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Arco Music presents: Luciano Leães Trio "Live at Pianistico Festival"

By Márcio Grings

   The strange days lived during the 2020/21/22 triennium will go down in history, as each of us had our share of sacrifice. During this period, I exchanged phone calls and messages with Luciano Leães on countless occasions, sharing dilemmas and agreeing on aspirations. Throughout the pandemic, in the midst of a break from live performances, the musician made several live streams and participated in sparse face-to-face shows. The invitation to play live at the 3rd edition of Pianístico excited him, as if it were 'an orchestra rehearsal' for a return to the stage. The festival held between December 3rd and 6th, 2020, in Joinville, Santa Catarina, brings together most of the material from this album. 

      Then I found out that with each new event held in southern Brazil, it brings together the cream of local and South American musicians , in addition to bringing artists from various parts of the world. In this important exchange, genres are mixed — erudite, jazz, blues, Brazilian popular music, etc. Initially, Luciano Leães did not intend to release a live album of this performance, but the work ended up materializing thanks to the encouragement of producer Russ Ragsdale (Nashville, TEN) and Tom Worrell (New Orleans, LA), pianist residing in New Orleans. The Americans were thrilled with what they heard, convincing the Brazilian musician to release the concert as a live album. They were absolutely right...   

The scenario of isolation and restrictions imposed by social confinement did not allow Luciano Leães (piano and vocals), Edu Meirelles (bass) and Ronie Martinez (drums) to do any rehearsals and, thus, they chose the path of improvisation, which attributed interesting unprecedented to the record. The result of this capture resonates like a set of songs displaced in time, transversal, offering a passport to any place or time, we just need to trigger our affective memory, especially if, like me, you like blues, jazz, Latin or instrumental music .

The African matrix of the American people is part of our social web. This syncretism forged us, a recurrent mixture in all parts of the continent, which leads us to question, for example: is there really so much difference between the maracatu of Pernambuco and the Second Line of the streets of New Orleans? I believe more in the similarity between the two, as well as in the mutual flirtation between samba and jazz that spiced up music in various parts of the world. Despite all this, perhaps from the perspective of many, the question would still be: what factors would lead a boy in southern Brazil to become a blues pianist? Even in the country of samba, pulverized with countless regional overtones, if we look at the expansion of the record market in the 1950s/60s/70s, it is necessary to remember that this phenomenon changed access to music for many. It did not differ with the records coming from the North American market — hundreds of thousands of LPs spun on Brazilian record players, reaching the hands of millions of people. Thus, mixed with titles of Brazilian, Italian, French and South American music, etc., there were jazz, blues and soul vinyls.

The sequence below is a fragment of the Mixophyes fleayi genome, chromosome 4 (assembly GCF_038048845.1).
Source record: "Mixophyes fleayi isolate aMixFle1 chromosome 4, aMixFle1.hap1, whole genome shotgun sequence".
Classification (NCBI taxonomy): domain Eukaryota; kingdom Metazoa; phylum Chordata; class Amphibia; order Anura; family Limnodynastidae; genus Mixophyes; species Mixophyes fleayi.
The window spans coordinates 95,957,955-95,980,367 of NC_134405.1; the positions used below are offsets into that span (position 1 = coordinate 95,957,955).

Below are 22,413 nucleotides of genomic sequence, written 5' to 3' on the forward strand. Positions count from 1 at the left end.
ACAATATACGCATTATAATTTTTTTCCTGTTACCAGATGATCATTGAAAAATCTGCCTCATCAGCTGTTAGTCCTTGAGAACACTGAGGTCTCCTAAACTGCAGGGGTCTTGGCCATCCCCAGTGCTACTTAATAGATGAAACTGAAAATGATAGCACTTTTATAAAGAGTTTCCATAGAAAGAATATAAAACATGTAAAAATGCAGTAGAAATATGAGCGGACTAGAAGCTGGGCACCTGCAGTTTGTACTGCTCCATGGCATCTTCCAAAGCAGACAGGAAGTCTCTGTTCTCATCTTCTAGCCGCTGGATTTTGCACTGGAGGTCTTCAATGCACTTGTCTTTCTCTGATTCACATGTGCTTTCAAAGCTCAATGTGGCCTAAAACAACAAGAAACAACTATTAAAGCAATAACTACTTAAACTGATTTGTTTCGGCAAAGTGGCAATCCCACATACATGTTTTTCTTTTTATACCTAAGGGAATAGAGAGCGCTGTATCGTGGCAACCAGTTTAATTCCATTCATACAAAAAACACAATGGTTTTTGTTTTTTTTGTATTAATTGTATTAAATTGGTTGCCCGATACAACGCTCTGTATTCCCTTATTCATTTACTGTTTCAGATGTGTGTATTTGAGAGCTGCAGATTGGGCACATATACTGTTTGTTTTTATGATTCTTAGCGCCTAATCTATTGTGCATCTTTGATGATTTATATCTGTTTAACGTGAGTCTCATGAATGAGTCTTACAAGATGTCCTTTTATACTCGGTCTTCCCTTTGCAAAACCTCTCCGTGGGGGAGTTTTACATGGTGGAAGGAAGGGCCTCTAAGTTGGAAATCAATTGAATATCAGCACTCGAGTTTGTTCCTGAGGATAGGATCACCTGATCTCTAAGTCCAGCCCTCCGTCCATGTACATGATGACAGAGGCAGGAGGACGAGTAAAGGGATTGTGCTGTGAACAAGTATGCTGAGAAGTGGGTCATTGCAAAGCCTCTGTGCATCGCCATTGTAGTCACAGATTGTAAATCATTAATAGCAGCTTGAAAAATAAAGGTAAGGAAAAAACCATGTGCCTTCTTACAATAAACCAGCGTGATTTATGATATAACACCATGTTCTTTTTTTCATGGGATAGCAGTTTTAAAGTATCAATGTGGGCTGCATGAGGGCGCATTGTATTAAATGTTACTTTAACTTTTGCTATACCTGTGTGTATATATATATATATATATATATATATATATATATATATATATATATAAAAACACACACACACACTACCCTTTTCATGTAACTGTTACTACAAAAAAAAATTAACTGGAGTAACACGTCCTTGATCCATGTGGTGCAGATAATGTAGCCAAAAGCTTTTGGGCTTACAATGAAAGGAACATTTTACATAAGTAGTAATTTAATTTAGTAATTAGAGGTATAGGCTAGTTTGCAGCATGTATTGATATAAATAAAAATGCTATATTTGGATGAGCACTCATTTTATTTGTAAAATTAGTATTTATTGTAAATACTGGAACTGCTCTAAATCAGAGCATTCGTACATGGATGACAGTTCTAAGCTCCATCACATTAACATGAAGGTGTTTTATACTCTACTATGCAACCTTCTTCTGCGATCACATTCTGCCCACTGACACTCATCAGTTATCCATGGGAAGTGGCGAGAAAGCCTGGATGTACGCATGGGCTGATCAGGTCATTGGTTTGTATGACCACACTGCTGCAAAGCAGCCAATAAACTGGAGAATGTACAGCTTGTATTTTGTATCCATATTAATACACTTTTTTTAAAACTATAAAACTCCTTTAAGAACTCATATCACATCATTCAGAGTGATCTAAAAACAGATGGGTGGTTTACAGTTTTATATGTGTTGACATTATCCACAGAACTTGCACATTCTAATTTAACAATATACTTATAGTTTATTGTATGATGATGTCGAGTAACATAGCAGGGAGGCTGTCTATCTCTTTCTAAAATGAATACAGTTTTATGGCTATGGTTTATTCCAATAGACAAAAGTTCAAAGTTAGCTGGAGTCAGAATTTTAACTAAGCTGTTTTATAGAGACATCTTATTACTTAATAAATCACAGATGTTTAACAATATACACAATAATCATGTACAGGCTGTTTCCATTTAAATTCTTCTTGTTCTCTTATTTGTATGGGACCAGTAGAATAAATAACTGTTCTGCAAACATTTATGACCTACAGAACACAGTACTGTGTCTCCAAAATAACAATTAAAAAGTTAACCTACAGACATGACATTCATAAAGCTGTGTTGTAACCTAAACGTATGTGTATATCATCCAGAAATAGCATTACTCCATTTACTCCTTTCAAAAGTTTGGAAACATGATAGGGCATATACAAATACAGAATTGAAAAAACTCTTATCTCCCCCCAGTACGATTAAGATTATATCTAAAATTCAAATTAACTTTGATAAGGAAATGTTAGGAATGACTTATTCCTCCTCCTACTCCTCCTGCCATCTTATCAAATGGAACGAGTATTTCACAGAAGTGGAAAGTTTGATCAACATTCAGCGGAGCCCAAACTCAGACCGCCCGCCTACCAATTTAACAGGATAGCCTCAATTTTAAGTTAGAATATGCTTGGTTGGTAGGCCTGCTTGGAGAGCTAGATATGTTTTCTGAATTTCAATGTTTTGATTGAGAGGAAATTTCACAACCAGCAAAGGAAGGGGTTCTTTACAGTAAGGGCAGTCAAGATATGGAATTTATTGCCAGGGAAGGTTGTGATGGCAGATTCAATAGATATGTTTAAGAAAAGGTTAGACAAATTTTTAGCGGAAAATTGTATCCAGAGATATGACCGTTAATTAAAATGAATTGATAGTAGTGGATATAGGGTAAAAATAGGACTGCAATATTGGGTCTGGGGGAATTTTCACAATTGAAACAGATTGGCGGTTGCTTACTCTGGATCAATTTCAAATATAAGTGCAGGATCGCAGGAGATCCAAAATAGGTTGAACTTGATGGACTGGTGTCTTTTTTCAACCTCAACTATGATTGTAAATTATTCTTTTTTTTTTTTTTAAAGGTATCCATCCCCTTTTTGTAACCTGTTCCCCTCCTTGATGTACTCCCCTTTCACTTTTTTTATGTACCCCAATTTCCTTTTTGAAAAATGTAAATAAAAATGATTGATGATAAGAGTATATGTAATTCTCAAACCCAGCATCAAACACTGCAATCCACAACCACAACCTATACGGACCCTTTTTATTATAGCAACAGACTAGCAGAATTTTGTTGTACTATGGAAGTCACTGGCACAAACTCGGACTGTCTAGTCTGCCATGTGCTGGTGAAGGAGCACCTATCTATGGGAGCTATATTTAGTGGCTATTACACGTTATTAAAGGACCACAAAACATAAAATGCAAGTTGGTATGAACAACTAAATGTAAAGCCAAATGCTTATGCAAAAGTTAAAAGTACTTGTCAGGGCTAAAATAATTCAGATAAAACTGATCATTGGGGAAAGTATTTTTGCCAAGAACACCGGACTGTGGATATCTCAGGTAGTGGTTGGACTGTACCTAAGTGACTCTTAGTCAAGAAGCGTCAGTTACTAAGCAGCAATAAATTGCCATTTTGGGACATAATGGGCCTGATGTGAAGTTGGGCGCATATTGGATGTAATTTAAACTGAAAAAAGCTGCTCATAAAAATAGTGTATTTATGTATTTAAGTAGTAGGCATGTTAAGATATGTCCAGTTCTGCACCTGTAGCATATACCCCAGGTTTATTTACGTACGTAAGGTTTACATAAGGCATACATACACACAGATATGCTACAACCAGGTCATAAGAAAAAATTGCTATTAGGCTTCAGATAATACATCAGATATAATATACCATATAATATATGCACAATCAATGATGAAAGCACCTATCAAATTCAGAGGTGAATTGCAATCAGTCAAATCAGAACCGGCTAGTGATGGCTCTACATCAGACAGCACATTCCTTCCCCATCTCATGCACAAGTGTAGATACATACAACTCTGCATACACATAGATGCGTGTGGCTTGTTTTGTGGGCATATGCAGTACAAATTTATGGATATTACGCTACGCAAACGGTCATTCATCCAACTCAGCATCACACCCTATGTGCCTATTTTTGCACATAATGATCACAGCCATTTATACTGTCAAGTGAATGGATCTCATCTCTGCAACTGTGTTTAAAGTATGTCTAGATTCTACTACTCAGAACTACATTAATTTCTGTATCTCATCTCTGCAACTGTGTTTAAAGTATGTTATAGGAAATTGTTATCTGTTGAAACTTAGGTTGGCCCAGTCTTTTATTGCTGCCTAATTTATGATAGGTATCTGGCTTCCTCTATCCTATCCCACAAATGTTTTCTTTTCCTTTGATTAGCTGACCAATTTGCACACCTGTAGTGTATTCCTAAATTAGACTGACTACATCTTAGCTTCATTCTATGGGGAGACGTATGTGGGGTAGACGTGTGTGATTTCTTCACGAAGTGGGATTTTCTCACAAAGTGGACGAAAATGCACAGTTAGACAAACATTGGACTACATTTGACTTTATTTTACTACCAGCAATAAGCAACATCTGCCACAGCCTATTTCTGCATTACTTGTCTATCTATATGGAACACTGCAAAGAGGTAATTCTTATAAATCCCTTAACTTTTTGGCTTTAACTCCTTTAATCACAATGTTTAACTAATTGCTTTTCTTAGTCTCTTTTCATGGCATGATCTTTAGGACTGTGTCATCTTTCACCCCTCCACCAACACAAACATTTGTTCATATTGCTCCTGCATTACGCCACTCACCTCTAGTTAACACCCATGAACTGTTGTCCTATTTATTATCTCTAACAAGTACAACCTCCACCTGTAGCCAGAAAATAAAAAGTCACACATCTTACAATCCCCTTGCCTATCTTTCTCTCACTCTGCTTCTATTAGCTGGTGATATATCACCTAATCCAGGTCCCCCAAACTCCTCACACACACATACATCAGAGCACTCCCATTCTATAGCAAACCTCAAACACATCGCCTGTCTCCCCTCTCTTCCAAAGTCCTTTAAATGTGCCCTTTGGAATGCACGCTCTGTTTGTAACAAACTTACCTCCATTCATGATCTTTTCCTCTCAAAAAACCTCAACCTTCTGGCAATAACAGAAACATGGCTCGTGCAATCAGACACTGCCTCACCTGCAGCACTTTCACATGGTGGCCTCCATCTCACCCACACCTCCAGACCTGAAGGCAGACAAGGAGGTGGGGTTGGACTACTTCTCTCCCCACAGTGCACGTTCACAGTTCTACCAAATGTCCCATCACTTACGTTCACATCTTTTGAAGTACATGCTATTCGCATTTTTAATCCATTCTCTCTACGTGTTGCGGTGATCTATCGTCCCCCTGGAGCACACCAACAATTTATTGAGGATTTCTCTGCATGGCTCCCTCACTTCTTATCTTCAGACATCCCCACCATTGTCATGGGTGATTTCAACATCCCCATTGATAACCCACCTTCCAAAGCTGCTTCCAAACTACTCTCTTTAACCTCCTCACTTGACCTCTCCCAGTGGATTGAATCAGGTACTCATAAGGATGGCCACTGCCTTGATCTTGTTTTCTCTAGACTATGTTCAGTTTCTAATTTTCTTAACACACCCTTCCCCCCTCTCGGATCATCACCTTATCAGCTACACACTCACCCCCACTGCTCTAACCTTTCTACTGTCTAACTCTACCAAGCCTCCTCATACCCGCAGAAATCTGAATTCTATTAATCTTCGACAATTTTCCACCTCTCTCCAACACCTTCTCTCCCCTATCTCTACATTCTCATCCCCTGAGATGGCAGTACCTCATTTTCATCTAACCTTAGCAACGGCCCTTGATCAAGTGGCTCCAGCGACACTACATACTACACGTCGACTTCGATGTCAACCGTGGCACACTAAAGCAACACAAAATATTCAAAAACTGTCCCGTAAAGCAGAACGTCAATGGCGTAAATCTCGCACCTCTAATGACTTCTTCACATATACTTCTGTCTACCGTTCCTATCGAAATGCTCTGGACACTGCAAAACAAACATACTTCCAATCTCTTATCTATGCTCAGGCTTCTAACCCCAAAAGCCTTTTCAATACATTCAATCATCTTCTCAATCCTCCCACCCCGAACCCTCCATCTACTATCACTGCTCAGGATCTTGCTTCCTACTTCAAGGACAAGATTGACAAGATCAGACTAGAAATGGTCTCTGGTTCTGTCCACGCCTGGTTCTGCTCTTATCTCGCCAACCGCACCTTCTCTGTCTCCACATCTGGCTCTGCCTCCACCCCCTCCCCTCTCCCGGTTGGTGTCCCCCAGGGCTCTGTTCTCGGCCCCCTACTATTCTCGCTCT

In a scenario similar to this one, a certain boy started to pay more attention to what he heard on the speakers. Adding to this, his pianist uncles propagated rhythms and songs at family parties, mainly at the house of his grandparents Odila and Maneco, buyers of tango albums, passionate about a diversity of regional styles and who often transformed the living room into a ballroom. After all, the Leães family has always been very musical, whether as listeners or amateur musicians. The musical bridge absorbed between Luciano Leães' adolescence and adult life transformed him. A resident of Porto Alegre, RS, aged just 20, the young pianist would already share the stage with names like Carey Bell, Hubert Sumlin and John Primer, and then, over the years, perform and record with Bob Stroger, Annika Chambers , Wee Willie Walker, Magic Slim, Tia Carroll, Earl Thomas, among others.

The musician's shows have the characteristic of promoting a direct connection with the ambience of each location. This lends uniqueness to what is played night after night. I've seen him live a few times and each night has been different. This singularity can be perceived in the Joinville setlist, even more so when I learned that the show's repertoire was discussed and rehearsed first at a distance and, tuned only during the trip, in the car.

In addition to the in-person presentation at the Pianístico Festival (which gives its name to this work), two bonus tracks – captured in lives performed during the pandemic – close the material: one of them recorded in a virtual presentation at Jim Beam Bourbon & Blues Fest, and the other was recorded at Estúdio do Arco, in a project by FAC Digital, financed with public resources to help local musicians during the pandemic.  

The listener can be sure: “Live At Pianistico” is a symbol of how music can embody whatever it wants to be, connecting to diverse sources of inspiration, and still sounding like something original and genuine._cc781905-5cde-3194- bb3b-136bad5cf58d_

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